Doctor Criticizes Test Guidelines for New DefibrillatorDec 11, 2008 | Parker Waichman LLP
Dr. Robert Hauser of the Minneapolis Heart Institute Foundation has said in today’s New England Journal of Medicine that he is not confident in the test guidelines for a next-generation heart defibrillator under development by Medtronic, Inc., Boston Scientific Corporation, and St. Jude Medical, Inc., reports the StarTribune.com.
Implantable cardioverter defibrillators—or ICDs—the device under question, represent a $5 million dollar market, with over 160,000 such devices implanted each year in the U.S., said the StarTribune.com, which explained that the devices are about the size of a stopwatch and work to stop sudden cardiac arrest by shocking the heart back into rhythm. One ICD device runs about $30,000 said TwinCities.com.
The prominent Minneapolis cardiologist questions if the defibrillator will be adequately tested for safety before it is launched in the United States, says the StarTribune.com, which noted that Hauser explained that the new technology could pose deadly risks to patients if it is not scrupulously and thoroughly tested prior to gaining approval. The StarTribune.com, quoted Hauser in the article he wrote in collaboration with the Minneapolis Heart Institute Foundation’s Dr. Adrian Almquist, "The consequences for the patient could be catastrophic."
Hauser is considered somewhat of an industry expert and is a well-known cardiologist in Minneapolis, where the three device makers have a considerable presence, says TwinCities.com. Hauser is asking the three device makers to conduct thorough testing before implementing any changes to implantable cardiac defibrillators, reports TwinCities.com, which also noted that Hauser warned that if the companies do not conduct such testing, there could be "lethal" consequences for patients.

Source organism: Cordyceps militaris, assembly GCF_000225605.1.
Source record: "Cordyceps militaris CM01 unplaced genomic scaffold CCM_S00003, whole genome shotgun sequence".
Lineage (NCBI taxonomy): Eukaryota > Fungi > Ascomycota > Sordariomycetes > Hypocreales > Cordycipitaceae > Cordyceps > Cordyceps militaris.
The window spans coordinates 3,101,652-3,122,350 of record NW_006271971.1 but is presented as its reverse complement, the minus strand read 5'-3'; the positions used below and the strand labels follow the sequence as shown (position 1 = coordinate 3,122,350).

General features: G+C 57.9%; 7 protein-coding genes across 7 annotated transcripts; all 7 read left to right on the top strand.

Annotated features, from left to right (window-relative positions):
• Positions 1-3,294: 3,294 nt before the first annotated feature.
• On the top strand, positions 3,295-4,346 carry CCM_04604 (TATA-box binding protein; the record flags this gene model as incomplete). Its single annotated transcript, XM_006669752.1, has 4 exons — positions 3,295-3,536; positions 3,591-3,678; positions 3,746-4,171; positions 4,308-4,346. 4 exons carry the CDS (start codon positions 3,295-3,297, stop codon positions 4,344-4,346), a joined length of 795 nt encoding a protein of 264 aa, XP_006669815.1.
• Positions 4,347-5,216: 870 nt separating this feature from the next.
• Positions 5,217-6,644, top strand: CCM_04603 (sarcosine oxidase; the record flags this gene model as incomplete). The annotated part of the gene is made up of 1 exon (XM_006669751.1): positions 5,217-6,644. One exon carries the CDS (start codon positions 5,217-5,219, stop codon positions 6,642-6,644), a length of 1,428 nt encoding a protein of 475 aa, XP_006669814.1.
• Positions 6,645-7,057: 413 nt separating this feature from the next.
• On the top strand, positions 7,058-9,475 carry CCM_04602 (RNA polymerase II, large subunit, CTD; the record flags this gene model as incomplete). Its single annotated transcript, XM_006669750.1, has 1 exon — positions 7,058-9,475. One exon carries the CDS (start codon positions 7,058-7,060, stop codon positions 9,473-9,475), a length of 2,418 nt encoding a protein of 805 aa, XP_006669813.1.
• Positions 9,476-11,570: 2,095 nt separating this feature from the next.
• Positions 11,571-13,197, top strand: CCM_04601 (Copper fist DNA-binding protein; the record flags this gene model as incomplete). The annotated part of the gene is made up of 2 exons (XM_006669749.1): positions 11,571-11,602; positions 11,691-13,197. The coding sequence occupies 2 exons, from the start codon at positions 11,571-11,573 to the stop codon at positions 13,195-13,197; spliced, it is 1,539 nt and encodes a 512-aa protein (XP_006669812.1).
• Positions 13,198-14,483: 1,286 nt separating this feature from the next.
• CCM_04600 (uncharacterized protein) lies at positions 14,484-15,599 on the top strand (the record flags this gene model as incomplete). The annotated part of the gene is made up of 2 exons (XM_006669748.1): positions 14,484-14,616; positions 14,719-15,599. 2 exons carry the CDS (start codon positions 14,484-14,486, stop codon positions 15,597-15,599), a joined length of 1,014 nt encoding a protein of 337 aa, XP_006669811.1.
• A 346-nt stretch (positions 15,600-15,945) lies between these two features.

Hauser is best known for his involvement in the Guidant defibrillator recall in 2005 in which he and colleague Dr. Barry Maron exposed safety concerns about a Guidant Corporation (now, under Boston Scientific) defibrillator after one of their patient’s died following implantation with the Guidant device, reported the StarTribune.com. That revelation was followed by a recall involving thousands of defibrillators and pacemakers, and prompted increased review into how “medical device malfunctions are tracked and monitored by the Food and Drug Administration (FDA),” noted the StarTribune.com.
While some argue that testing will occur, Hauser explains that, in a collaboration between the FDA and the three device makers, the new ICD technology, called a “four-pole connector,” will be launched without going through human testing, said TwinCities.com. It seems, notes TwinCities.com, that the emerging technology is only planned for testing in a lab environment and in animals, according to Hauser.
Hauser blames the beleaguered defibrillator market for the push by manufacturers to offer new technology, but argues that, "There is no medically necessary reason for rapidly deploying the four-pole connector. Current connector systems have been in use for more than a decade, and are performing reliably," according to TwinCities.com. While Hauser pointed out that the new technology might prove tempting to the medical community and cardiac patients, he strongly stresses that the technology be tested in humans, pointing out that, "Short-circuiting in an ICD connector can be lethal," reported TwinCities.com.